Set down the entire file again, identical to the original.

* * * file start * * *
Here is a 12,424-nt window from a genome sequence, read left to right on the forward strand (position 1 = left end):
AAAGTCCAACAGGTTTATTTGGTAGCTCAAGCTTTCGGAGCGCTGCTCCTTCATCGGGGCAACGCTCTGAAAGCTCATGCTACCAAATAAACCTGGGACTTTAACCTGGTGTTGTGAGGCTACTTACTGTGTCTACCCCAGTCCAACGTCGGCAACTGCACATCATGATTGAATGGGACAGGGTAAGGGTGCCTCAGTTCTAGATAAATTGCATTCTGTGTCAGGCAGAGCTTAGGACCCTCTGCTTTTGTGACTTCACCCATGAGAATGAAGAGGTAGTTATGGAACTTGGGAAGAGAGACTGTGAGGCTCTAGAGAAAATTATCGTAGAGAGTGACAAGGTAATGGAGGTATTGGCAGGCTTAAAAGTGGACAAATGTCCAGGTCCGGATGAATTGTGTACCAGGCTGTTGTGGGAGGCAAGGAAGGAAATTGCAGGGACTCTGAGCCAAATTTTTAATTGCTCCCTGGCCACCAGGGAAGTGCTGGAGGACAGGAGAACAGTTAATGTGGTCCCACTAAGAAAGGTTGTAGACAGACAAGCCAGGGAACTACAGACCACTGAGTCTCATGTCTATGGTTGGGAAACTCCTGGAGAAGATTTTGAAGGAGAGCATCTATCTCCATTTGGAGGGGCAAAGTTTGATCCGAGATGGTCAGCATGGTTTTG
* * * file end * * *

Here is a 12,424-nt window from a genome sequence, read left to right on the forward strand (position 1 = left end):
AAAGTCCAACAGGTTTATTTGGTAGCTCAAGCTTTCGGAGCGCTGCTCCTTCATCGGGGCAACGCTCTGAAAGCTCATGCTACCAAATAAACCTGGGACTTTAACCTGGTGTTGTGAGGCTACTTACTGTGTCTACCCCAGTCCAACGTCGGCAACTGCACATCATGATTGAATGGGACAGGGTAAGGGTGCCTCAGTTCTAGATAAATTGCATTCTGTGTCAGGCAGAGCTTAGGACCCTCTGCTTTTGTGACTTCACCCATGAGAATGAAGAGGTAGTTATGGAACTTGGGAAGAGAGACTGTGAGGCTCTAGAGAAAATTATCGTAGAGAGTGACAAGGTAATGGAGGTATTGGCAGGCTTAAAAGTGGACAAATGTCCAGGTCCGGATGAATTGTGTACCAGGCTGTTGTGGGAGGCAAGGAAGGAAATTGCAGGGACTCTGAGCCAAATTTTTAATTGCTCCCTGGCCACCAGGGAAGTGCTGGAGGACAGGAGAACAGTTAATGTGGTCCCACTAAGAAAGGTTGTAGACAGACAAGCCAGGGAACTACAGACCACTGAGTCTCATGTCTATGGTTGGGAAACTCCTGGAGAAGATTTTGAAGGAGAGCATCTATCTCCATTTGGAGGGGCAAAGTTTGATCCGAGATGGTCAGCATGGTTTTG